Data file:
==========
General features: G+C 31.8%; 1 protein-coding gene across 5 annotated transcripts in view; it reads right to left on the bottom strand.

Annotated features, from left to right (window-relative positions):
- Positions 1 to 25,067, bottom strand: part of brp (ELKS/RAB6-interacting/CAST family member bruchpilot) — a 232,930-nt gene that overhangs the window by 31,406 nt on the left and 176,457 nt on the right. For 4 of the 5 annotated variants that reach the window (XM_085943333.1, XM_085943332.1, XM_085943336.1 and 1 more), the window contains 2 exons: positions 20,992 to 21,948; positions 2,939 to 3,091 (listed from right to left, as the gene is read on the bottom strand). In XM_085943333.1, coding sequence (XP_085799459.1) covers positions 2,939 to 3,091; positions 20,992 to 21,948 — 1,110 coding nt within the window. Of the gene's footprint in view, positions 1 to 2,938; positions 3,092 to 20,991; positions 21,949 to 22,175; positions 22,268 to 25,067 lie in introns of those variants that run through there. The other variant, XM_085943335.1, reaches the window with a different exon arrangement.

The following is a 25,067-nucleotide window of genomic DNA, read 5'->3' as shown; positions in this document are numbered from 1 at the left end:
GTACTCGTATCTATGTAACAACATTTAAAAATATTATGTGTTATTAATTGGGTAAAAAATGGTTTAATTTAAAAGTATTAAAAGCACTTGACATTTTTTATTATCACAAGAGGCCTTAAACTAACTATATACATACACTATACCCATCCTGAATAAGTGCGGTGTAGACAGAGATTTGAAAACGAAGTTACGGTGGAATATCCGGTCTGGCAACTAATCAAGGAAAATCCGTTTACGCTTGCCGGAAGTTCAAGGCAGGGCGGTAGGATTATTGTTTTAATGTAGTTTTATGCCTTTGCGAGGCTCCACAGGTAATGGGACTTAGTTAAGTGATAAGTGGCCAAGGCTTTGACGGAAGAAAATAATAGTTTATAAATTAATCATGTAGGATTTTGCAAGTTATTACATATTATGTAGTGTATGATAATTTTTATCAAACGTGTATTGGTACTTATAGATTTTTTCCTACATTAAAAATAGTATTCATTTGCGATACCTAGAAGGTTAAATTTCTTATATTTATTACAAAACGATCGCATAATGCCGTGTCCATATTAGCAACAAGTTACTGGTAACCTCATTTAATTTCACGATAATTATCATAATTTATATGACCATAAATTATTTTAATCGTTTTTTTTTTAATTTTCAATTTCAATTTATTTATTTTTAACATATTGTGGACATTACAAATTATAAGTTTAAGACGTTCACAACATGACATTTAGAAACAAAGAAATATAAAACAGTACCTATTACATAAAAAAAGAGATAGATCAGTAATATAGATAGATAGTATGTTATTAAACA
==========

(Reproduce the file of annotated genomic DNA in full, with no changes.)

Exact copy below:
General features: G+C 31.8%; 1 protein-coding gene across 5 annotated transcripts in view; it reads right to left on the bottom strand.

Annotated features, from left to right (window-relative positions):
- Positions 1 to 25,067, bottom strand: part of brp (ELKS/RAB6-interacting/CAST family member bruchpilot) — a 232,930-nt gene that overhangs the window by 31,406 nt on the left and 176,457 nt on the right. For 4 of the 5 annotated variants that reach the window (XM_085943333.1, XM_085943332.1, XM_085943336.1 and 1 more), the window contains 2 exons: positions 20,992 to 21,948; positions 2,939 to 3,091 (listed from right to left, as the gene is read on the bottom strand). In XM_085943333.1, coding sequence (XP_085799459.1) covers positions 2,939 to 3,091; positions 20,992 to 21,948 — 1,110 coding nt within the window. Of the gene's footprint in view, positions 1 to 2,938; positions 3,092 to 20,991; positions 21,949 to 22,175; positions 22,268 to 25,067 lie in introns of those variants that run through there. The other variant, XM_085943335.1, reaches the window with a different exon arrangement.

The following is a 25,067-nucleotide window of genomic DNA, read 5'->3' as shown; positions in this document are numbered from 1 at the left end:
GTACTCGTATCTATGTAACAACATTTAAAAATATTATGTGTTATTAATTGGGTAAAAAATGGTTTAATTTAAAAGTATTAAAAGCACTTGACATTTTTTATTATCACAAGAGGCCTTAAACTAACTATATACATACACTATACCCATCCTGAATAAGTGCGGTGTAGACAGAGATTTGAAAACGAAGTTACGGTGGAATATCCGGTCTGGCAACTAATCAAGGAAAATCCGTTTACGCTTGCCGGAAGTTCAAGGCAGGGCGGTAGGATTATTGTTTTAATGTAGTTTTATGCCTTTGCGAGGCTCCACAGGTAATGGGACTTAGTTAAGTGATAAGTGGCCAAGGCTTTGACGGAAGAAAATAATAGTTTATAAATTAATCATGTAGGATTTTGCAAGTTATTACATATTATGTAGTGTATGATAATTTTTATCAAACGTGTATTGGTACTTATAGATTTTTTCCTACATTAAAAATAGTATTCATTTGCGATACCTAGAAGGTTAAATTTCTTATATTTATTACAAAACGATCGCATAATGCCGTGTCCATATTAGCAACAAGTTACTGGTAACCTCATTTAATTTCACGATAATTATCATAATTTATATGACCATAAATTATTTTAATCGTTTTTTTTTTAATTTTCAATTTCAATTTATTTATTTTTAACATATTGTGGACATTACAAATTATAAGTTTAAGACGTTCACAACATGACATTTAGAAACAAAGAAATATAAAACAGTACCTATTACATAAAAAAAGAGATAGATCAGTAATATAGATAGATAGTATGTTATTAAACA